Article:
2. A heat insulating layer comprising one aluminum foil and two thermoplastic resin films and the resin films being bonded to both surfaces of the metal foil at a number of bonding points uniformly and deviatively distributed throughout the surfaces of the metal foil characterized by the resin films being tightened and the metal foil being wrinkled to form a number of spaces between the resin films.

3. A heat insulating material comprising one heat-shrinkable thermoplastic resin film and two metal foils characterized by the metal foils being bonded to both surfaces of the resin film at a number of bonding points uniformly distributed throughout the both surfaces of the resin film.

4. A heat insulating layer comprising one thermoplastic resin film and two metal foils and the metal foils being bonded to both surfaces of the resin film at a number of bonding points uniformly distributed throughout the surfaces of the resin film characterized by the resin film being tightened and each metal foil being raised and wrinkled between the bonding points.

Patent Citations
Cited PatentFiling datePublication dateApplicantTitle
US3247927 *Jul 27, 1961Apr 26, 1966Int Standard Electric CorpElectro-acoustic transducers
US3414181 *Jun 29, 1965Dec 3, 1968Union Carbide CorpPartial deorientation of segments of bioriented thermoplastic sheet
Referenced by
Citing PatentFiling datePublication dateApplicantTitle
US3900356 *Mar 28, 1973Aug 19, 1975Fmc CorpMethod for making a cellular cushioning structure
US3996401 *Feb 28, 1975Dec 7, 1976Compagnie Generale Des Asphaltes-Asphaltoc-S.A.Flat roofing laminate having means to arrest transmission of deformations from the bottom surface to the top surface
US4001475 *May 9, 1974Jan 4, 1977The United States Of America As Represented By The Secretary Of The Air ForceAblative surface insulator
US4091155 *Jul 22, 1977May 23, 1978Joseph Henry BehrContoured work top
US4132581 *Dec 27, 1976Jan 2, 1979Standard Oil Company (Indiana)Method for the fabrication of plasticboard
US4221834 *Nov 17, 1975Sep 9, 1980Develco, Inc.Superconductive magnetic shield and method of making same
US4267223 *May 9, 1979May 12, 1981Standard Oil Company (Indiana)Corrugated plasticboard
US4283449 *Nov 30, 1977Aug 11, 1981Rudolf DammingerCrushed metal foil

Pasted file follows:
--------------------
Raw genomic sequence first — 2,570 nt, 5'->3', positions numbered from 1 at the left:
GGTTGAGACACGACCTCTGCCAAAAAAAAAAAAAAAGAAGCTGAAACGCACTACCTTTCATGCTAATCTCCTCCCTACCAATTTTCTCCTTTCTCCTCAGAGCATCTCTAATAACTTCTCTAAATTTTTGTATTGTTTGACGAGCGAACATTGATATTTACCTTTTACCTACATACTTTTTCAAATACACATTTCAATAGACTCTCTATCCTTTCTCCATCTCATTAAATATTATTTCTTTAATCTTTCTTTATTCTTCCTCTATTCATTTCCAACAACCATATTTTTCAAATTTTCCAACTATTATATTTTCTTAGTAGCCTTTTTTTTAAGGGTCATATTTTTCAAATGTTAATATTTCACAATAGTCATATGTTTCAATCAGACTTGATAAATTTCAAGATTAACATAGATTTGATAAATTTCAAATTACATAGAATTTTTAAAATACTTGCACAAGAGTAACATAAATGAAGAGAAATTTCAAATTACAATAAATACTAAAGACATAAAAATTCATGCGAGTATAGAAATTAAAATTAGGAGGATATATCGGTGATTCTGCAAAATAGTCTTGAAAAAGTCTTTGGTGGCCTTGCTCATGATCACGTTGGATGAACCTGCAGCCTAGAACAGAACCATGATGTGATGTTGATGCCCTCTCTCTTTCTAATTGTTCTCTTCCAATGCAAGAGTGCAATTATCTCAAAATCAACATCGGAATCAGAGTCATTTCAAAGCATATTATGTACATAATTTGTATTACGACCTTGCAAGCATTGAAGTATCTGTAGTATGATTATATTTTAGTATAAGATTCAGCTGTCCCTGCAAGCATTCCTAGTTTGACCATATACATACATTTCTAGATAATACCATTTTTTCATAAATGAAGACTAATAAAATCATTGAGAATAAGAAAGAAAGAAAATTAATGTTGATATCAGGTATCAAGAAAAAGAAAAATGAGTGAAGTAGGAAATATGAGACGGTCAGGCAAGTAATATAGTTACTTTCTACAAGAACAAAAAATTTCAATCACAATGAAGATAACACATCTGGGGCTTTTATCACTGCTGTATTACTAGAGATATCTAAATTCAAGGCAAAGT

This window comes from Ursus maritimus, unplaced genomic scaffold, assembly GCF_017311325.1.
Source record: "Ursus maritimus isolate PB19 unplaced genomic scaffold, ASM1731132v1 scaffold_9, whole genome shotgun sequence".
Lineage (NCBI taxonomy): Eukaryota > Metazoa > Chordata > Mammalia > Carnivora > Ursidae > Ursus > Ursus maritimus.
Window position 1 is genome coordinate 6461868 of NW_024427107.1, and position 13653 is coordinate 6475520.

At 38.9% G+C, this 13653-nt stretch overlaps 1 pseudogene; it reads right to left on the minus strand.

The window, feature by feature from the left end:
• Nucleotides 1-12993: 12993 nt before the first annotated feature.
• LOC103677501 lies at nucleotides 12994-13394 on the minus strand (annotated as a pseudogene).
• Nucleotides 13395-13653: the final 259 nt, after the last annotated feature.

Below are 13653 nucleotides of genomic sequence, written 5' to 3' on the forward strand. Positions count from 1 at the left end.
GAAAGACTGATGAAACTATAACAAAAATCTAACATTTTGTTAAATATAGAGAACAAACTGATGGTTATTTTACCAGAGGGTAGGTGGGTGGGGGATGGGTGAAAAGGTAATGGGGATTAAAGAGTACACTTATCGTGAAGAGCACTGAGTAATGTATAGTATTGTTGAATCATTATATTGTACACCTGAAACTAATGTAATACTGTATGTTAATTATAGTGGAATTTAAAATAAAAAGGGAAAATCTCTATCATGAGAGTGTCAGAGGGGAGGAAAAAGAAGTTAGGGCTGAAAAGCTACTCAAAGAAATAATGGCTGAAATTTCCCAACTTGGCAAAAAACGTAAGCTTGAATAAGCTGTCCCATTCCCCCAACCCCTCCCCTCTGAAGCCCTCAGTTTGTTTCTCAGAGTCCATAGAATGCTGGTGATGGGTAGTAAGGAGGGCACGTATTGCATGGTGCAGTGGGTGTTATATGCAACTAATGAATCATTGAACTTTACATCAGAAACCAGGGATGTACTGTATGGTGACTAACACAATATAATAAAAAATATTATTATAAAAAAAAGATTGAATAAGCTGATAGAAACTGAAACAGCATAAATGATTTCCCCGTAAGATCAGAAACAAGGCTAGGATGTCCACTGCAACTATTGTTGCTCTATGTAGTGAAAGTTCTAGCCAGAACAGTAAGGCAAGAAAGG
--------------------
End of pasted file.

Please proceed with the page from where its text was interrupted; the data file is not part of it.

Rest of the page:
US4386128 *Feb 4, 1981May 31, 1983Yutaka YoshikawaHeat insulating laminate
US4460645 *Mar 2, 1981Jul 17, 1984University College CardiffInsulation
US4560595 *Mar 22, 1984Dec 24, 1985Diab-Barracuda AbThermal/optical camouflage with controlled heat emission
US4767673 *Oct 27, 1986Aug 30, 1988Toyo Aluminium Kabushiki KaishaFilm of heat-shrinkable resin bonded to metallic foil
US4868033 *Jul 1, 1988Sep 19, 1989Toyo Aluminum Kabushiki KaishaLaminates and formings made from the same
US5143679 *Feb 28, 1991Sep 1, 1992The Procter & Gamble CompanyMethod for sequentially stretching zero strain stretch laminate web to impart elasticity thereto without rupturing the web
US5156793 *Feb 28, 1991Oct 20, 1992The Procter & Gamble CompanyFeeding between pair of corrugated rolls with varying degree of meshing
US5167897 *Feb 28, 1991Dec 1, 1992The Procter & Gamble CompanyMethod for incrementally stretching a zero strain stretch laminate web to impart elasticity thereto
US5458943 *Jun 23, 1993Oct 17, 1995Taylor; Donald M.Spiral spacer
US8252224May 13, 2009Aug 28, 2012Camelbak Products, LlcMethods of assembling multi-layered drink-containers
USB468330 *May 9, 1974Mar 16, 1976 Title not available
EP0220720A2 *Oct 28, 1986May 6, 1987Toyo Aluminium Kabushiki KaishaLaminates and forms made from the same
EP0352729A2 *Jul 25, 1989Jan 31, 1990Toyo Aluminium Kabushiki KaishaSheet for forming article having electromagnetic wave shieldability
WO2014052358A1Sep 25, 2013Apr 3, 2014Eastman Chemical CompanySelf-corrugating laminates and methods of making them
Classifications
U.S. Classification428/142, 428/152, 156/85, 428/198, 428/209, 156/291, 428/167, 428/158
International ClassificationE04C2/34, B32B3/28, F16L59/06, F16L59/07, B32B15/08, E04F13/00, F16L59/08, E04C2/32, E04B1/76
Cooperative ClassificationF16L59/07, E04B2001/7691, E04C2/322, B32B15/08, E04C2/34, F16L59/08, E04F13/00, E04C2/32
European ClassificationF16L59/08, E04C2/32A, E04C2/34, E04C2/32, E04F13/00, B32B15/08, F16L59/07